Several companies are marketing maintenance equipment to education institutions on a “quiet platform,” citing benefits such as a safer, more pleasant indoor environment and unobtrusive operations during day cleaning or operating hours. This is basically “sound advice” (no one likes noisy equipment), but some of the messages can be confusing and misleading.

Some myths center on sound safety, decibels and noise, and sound distractions:

  • Myth No. 1: Cleaning equipment is loud enough to cause hearing damage. Even with extended use, most cleaning equipment is not harmful to an operator's hearing — unless he or she cleans using a jackhammer. The Occupational Safety and Health Administration (OSHA) provides a 90-decibel short-term exposure or an 85-decibel average over eight hours as the threshold for sound levels that can cause hearing damage. The National Institute for Occupational Safety and Health (NIOSH) sets the bar at 85 decibels regardless of exposure time. If a school crew is using equipment as loud or louder than that (at the ear), the simplest solution is to have workers wear inexpensive foam earplugs. This will reduce sound levels by about 30 decibels.

    However, hearing protection is not necessary with most cleaning equipment. Newer commercial vacuum cleaners — the most audible of daily cleaning tools — range between 61 and 80 decibels.

  • Myth No. 2: Decibel numbers provided by manufacturers are a good way to compare equipment noise levels or loudness. Manufacturers have varying ways of measuring and reporting decibels, and no industry-wide consensus or regulatory standard has been established for how this should be done. Thus, it is impossible to do an apples-to-apples comparison among various companies' machines. Decibels may be measured in an anechoic chamber (a quiet chamber that produces no echo and thus yields a lower decibel reading); in other types of environments; or under different conditions, such as next to the motor, next to the ear or maybe even elsewhere in the room.

    ASTM has published a standard (ASTM F1334-02) for measuring vacuum cleaner decibel levels, but it is not used universally by all vacuum-cleaner makers.

  • Myth No. 3: Decibels tell the whole “noise” story. Decibels are a measure of air pressure created by sound waves and are an effective way to determine loudness. The pressure those waves make vibrate the eardrum, creating sound.

    However, decibels measure sound pressure; they do not measure frequency or tonal quality. Low, mid-range or high frequencies affect the perception and impact of sound. Thus, a sound with a lower decibel rating but a grating tone can be more irritating or harmful than a higher decibel sound with a more pleasant tone because of its frequency range.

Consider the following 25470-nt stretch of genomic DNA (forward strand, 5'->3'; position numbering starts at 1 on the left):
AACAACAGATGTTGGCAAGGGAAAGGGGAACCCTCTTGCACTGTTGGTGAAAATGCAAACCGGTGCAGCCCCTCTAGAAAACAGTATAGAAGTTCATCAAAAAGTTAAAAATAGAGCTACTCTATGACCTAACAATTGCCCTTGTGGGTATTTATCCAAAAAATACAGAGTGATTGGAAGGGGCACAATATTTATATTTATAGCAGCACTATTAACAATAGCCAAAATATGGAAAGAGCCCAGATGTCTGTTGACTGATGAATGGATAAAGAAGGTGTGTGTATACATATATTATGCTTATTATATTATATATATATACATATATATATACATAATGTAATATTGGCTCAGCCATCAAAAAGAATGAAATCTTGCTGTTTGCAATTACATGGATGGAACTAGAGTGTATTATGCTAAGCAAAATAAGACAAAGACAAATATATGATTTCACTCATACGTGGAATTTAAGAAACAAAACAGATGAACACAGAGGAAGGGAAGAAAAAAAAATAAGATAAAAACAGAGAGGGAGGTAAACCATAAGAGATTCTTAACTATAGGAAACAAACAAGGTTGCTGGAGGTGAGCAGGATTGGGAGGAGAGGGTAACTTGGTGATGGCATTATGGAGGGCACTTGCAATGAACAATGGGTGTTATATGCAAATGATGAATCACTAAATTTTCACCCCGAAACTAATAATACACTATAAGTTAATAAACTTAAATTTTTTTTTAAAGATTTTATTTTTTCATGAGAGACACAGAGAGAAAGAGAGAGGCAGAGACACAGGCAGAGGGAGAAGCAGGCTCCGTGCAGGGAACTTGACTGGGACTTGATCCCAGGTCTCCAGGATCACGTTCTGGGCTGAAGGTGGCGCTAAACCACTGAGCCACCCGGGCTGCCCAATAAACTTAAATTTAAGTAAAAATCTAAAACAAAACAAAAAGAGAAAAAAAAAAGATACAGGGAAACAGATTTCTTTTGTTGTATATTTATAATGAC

Also, the general question of how loud something is does not account for how far away a person is from the source of the noise, the type of room and its acoustics, the frequency of the sound, or whether the person has control over the sound level.

    So should maintenance personnel forget about decibel numbers altogether? No, but keep in mind that they do not tell the whole story.

  • Myth No. 4: The decibel level is the best way to determine if a sound is distracting. People hear and react to sounds — even the same ones — differently. Noise or distracting sounds are a subjective judgment or experience. Constant sounds tend to be less disturbing than variable and unexpected ones.

    For instance, the steady sound of a room air conditioner can be soothing to some people and annoying to others. The steady drip of a faucet may distract people trying to sleep, whereas if they are engaged in an activity, the sound might go unnoticed.

  • Myth No. 5: The sound of equipment never varies and cannot be controlled. Equipment sounds differ depending on operating conditions and the environment. Vacuums that are overfilled and clogging make a high-frequency sound as the motor speed increases. A propane scrubbing machine makes a different sound in use than when idling. An electric or propane burnisher may sound louder in a mid-sized retail store than in a cavernous shopping warehouse.

The ability to customize or adjust equipment sound output is an ideal solution, because it takes managers out of the dubious business of comparing unreliable and relative decibel numbers and into the practical realm of human hearing, perception and operational needs. Just adjust the sound to suit the operator and surroundings.

What's the answer? Check those decibels, but also trust your ears. Just as beauty is often in the eye of the beholder, noise sometimes can be determined best by the ear of the listener.

Find equipment that adjusts to the changing needs of circumstances, workers and customers for a cleaning approach that is both effective and non-disruptive.

Rathey is president of InstructionLink/JanTrain, Inc., Boise, Idaho.

NOTABLE

90

Number of decibels allowed for safe, short-term exposure to noise.

85

Number of decibels allowed for safe noise over an eight-hour period.

Source: OSHA

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